China has been negotiating the creation of a new joint training facility on the Caribbean island nation of Cuba, creating concerns it could lead to the stationing of Chinese troops in the waters off the US, according to the Wall Street Journal.
The newspaper on Tuesday reported that discussions between the two countries are in advanced stages, but had not concluded. The report said the officials from the administration of President Joe Biden have been trying to discourage their Cuban counterparts from finalising the deal.
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The report came a day after US Secretary of State Antony Blinken completed a two-day visit to Beijing, where he met President Xi Jinping. The highest-level visit to China by a US official to date, the meetings came at a time of heightened tensions between the two superpowers.
Both sides hailed modest progress in lowering the temperature during the meeting, and committed to more diplomatic engagements with further high-level US visits in the coming months.
While the White House did not immediately confirm the Wall Street Journal report, Blinken told reporters on Tuesday that during the visit he “made very clear we would have deep concerns about PRC [People’s Republic of China] intelligence or military activities in Cuba”.
“This is something we’re going to be monitoring very, very closely, and we’ve been very clear about that,” he added. “And we will protect our homeland, we will protect our interests.”
Meanwhile, National Security Council spokesman John Kirby told reporters on Tuesday, “It’s no secret or surprise that [China] is trying to improve their influence or reach … it’s not like we aren’t aware of it. It’s not like we haven’t been monitoring it.”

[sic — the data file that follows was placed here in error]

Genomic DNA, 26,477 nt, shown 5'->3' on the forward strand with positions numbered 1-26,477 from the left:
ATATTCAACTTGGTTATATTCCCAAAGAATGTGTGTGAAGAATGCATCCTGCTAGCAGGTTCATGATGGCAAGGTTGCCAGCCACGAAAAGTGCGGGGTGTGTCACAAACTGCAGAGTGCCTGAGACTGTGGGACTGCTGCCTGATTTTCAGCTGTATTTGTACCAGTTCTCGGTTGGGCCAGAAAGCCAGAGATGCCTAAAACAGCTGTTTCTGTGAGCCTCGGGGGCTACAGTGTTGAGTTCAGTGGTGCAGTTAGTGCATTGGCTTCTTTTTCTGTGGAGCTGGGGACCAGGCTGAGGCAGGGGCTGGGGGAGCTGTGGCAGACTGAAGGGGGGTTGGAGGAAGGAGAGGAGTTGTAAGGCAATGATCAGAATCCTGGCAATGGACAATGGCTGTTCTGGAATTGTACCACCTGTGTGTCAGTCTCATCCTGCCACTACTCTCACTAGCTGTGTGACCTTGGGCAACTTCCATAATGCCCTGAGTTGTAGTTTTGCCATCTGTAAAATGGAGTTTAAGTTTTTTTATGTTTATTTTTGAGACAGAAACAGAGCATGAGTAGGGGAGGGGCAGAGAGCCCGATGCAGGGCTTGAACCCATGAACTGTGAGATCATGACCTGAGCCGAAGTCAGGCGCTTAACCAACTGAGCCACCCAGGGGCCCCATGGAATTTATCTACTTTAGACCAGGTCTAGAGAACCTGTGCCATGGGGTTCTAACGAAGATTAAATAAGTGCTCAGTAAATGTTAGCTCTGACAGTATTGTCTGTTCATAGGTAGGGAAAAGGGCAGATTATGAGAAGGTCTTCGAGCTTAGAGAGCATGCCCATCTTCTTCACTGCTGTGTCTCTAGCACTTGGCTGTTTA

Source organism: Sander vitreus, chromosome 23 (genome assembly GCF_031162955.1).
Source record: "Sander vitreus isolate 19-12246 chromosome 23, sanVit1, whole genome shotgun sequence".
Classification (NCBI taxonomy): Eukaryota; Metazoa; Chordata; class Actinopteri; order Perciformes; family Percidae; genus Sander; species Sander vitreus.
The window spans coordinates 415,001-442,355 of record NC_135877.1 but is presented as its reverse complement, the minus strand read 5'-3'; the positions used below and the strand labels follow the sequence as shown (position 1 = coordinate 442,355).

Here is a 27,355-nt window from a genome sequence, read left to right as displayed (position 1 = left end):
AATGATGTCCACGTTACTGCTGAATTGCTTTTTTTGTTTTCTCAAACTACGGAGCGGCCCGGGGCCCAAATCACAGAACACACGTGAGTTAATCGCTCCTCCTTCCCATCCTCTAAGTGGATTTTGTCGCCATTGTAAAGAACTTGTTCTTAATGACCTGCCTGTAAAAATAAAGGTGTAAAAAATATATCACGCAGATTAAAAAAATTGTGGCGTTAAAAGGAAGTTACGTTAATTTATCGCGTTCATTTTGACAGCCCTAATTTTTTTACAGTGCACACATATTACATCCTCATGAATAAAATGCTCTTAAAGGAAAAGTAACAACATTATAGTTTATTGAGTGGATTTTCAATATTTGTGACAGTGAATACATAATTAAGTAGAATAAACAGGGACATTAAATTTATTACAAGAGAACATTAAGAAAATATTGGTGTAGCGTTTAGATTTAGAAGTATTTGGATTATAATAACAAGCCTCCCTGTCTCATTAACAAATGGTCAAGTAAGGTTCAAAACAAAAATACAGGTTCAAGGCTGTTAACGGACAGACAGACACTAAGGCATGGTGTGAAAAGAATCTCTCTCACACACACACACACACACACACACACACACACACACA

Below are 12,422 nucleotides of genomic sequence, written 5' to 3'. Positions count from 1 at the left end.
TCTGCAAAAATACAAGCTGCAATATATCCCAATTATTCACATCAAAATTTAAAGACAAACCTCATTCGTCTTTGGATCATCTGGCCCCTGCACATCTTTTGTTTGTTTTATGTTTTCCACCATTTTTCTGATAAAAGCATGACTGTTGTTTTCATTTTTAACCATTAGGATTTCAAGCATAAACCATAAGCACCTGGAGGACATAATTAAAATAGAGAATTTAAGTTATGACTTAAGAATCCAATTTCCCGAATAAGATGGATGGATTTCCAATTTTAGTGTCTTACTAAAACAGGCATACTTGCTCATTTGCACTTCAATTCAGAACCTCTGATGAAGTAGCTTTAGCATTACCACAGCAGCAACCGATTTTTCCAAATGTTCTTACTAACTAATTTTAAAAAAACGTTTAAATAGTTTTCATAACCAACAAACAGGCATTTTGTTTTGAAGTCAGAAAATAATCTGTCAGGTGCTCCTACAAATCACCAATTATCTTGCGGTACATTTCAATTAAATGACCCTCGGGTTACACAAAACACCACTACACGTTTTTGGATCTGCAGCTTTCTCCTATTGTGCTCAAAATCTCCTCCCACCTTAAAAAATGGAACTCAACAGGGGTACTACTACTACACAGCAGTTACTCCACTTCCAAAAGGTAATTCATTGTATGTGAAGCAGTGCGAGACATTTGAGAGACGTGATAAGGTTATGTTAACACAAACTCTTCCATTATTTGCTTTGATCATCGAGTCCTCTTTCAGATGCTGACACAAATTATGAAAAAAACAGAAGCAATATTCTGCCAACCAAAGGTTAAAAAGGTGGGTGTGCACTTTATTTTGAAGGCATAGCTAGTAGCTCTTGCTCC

“We’ll continue to take steps to … be able to protect our own secrets and our own national security,” he said.
The latest report came days after the Biden administration confirmed that China has maintained surveillance operations in Cuba for years, which were upgraded in 2019.
A current and former US official told the Wall Street Journal the possible new military facility reported on Monday is part of China’s “Project 141”, an initiative that has aimed to expand China’s military and logistical support network across the world.
On Tuesday, US officials also renewed calls to re-establish military-to-military communication between the US and China, an objective Blinken did not attain on his visit.
Sarah Beran, White House National Security Council senior director for China and Taiwan affairs, told reporters in a briefing that establishing military-to-military communications was essential to reduce frictions between the two global powers.
“This is an absolutely critical way for us to manage competition, crisis communication, ensure that there is not miscommunication or misperception about each other’s intentions,” Beran said.
“We remain willing and able at all levels to meet and call on China to respond appropriately to that,” Beran said.
Chinese officials have cited US sanctions as an obstacle to military dialogue.
Officials have repeatedly warned that a lack of military communication could lead to unintentional escalation, pointing to a recent close call between US and Chinese aircraft over the South China Sea and a close encounter involving US and Chinese naval vessels in the Taiwan Strait.